While the bare breasts of Times Square’s painted ladies seemed to have shocked some officials, City Planning Chairman Carl Weisbrod—often credited with cleaning up Times Square the first time around—is a bit non-nonplussed.
“There’s nothing in Times Square that ever surprises me,” Mr. Weisbrod told reporters today after giving a talk at New York Law School. “I’m used to seeing a whole range of activities.”
Mr. Weisbrod led the 42nd Street Development Project, tasked with ridding Times Square of smut and crime and turning it into the tourist-friendly destination it is today, and has been named co-chair of Mayor Bill de Blasio’s new task force to curb the “topless individuals” and costume characters who demand tips in exchange for photos.
The task force—which has not yet met and which Mr. Weisbrod said isn’t fully formed, though it’s supposed to report back to City Hall by October—is considering several options to regulate the desnudas and Elmos, among them ripping up the Times Square pedestrian plaza and opening it up to car traffic.
“It’s a unique place, and as you know, when the plazas were first built, they didn’t come through any sort of public review process whatsoever,” Mr. Weisbrod said. “So I think under any set of circumstances you just sort of have to look and see how they function, what the issues are in Times Square and come up with a set of recommendations.”
The idea is favored by Police Commissioner Bill Bratton—who argued this week that traffic accidents on the streets surrounding Times Square had increased, despite studies showing decreased traffic accidents in Times Square since the creation of the plazas. Asked more generally about whether he supported pedestrian plazas—something of a darling of modern city planning—Mr. Weisbrod said it depended on the location.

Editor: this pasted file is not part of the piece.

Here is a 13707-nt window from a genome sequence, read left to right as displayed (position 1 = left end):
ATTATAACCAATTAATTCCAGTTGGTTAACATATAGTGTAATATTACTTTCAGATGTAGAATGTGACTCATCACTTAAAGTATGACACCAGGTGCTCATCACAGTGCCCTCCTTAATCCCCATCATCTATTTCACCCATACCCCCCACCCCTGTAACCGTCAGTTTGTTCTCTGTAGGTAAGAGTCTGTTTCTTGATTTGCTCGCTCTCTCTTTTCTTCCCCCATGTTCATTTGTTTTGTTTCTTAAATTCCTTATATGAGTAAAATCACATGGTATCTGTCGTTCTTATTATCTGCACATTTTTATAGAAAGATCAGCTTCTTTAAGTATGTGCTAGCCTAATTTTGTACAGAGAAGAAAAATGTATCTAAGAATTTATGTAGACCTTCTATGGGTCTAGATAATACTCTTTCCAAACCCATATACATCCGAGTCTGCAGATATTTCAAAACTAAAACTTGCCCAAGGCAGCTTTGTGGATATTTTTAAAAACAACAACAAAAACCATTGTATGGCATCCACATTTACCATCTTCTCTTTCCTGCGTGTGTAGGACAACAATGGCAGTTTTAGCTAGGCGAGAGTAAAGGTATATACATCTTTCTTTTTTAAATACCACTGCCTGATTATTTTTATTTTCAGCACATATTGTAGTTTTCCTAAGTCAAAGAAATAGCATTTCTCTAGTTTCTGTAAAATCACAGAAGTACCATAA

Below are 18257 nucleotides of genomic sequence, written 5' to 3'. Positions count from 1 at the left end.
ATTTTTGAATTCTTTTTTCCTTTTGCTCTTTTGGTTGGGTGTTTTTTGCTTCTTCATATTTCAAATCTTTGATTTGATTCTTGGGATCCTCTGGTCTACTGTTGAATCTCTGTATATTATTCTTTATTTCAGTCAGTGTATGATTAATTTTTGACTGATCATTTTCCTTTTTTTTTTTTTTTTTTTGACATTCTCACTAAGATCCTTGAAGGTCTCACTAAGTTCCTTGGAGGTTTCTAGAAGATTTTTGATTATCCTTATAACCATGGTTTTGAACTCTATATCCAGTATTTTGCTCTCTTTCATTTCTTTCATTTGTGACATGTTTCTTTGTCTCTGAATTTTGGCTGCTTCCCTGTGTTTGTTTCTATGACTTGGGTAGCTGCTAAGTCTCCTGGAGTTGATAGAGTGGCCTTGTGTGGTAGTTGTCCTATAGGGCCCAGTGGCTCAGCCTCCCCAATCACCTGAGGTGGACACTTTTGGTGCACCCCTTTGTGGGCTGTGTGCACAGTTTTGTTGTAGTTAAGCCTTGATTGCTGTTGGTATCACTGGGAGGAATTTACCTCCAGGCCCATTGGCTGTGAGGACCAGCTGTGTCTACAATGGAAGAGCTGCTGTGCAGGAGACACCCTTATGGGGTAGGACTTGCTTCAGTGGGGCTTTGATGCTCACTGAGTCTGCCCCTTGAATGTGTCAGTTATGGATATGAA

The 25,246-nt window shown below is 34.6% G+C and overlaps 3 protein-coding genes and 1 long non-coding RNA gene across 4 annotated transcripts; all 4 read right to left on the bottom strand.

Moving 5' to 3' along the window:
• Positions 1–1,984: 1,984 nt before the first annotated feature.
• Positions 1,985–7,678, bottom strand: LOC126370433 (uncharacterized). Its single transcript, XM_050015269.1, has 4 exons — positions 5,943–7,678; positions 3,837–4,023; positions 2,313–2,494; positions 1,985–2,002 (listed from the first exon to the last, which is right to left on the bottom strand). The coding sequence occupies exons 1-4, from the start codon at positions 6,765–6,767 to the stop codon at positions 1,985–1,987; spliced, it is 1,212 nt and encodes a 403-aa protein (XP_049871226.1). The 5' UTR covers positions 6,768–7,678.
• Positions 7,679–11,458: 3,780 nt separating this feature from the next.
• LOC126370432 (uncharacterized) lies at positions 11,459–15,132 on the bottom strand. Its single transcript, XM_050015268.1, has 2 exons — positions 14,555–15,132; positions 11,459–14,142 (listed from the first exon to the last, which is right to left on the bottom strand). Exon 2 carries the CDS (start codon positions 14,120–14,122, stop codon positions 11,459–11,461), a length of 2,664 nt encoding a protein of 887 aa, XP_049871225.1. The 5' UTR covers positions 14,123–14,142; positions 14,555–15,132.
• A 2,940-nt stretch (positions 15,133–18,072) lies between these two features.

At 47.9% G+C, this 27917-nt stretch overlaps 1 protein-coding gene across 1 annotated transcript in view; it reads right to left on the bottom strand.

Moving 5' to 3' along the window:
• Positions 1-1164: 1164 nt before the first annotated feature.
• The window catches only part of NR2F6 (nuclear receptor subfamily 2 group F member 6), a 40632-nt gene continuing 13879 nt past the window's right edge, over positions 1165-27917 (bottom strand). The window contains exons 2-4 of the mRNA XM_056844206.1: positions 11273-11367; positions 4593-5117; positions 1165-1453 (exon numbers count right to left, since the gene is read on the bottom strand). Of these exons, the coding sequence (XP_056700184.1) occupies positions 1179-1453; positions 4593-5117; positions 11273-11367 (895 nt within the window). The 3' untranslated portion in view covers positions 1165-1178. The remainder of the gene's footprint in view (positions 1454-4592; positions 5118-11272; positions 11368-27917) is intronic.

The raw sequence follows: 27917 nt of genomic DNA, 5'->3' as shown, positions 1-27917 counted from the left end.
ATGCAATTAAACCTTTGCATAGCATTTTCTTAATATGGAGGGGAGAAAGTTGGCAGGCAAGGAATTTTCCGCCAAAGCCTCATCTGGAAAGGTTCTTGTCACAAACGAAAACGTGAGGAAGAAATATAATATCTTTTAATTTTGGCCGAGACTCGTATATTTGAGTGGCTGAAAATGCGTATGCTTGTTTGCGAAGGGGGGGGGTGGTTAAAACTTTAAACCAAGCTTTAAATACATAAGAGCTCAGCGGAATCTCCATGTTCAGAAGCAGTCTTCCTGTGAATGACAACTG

“I think you have to deal with each of these on their own—you can’t make generalizations on anything,” he said. “Particularly you especially can’t make generalizations on Times Square. It’s a unique place. It’s complicated place.”
Mr. Weisbrod noted the location is a transit hub, home to businesses and retail, home to the theater industry and home to unique rules for signage: “How all of these fit together is really unique to this one extraordinary place we have, which is known around the world.”
But the idea of tearing out the pedestrian plaza was met with scorn by planning types, many elected officials, and Times Square business groups. Asked if he was surprised by the harsh reaction, Mr. Weisbrod was again unmoved.
“I’ve worked in Times Square for a long, long time. A pin can drop in Times Square and it reverberates, because it is such a center of attention,” Mr. Weisbrod told the Observer.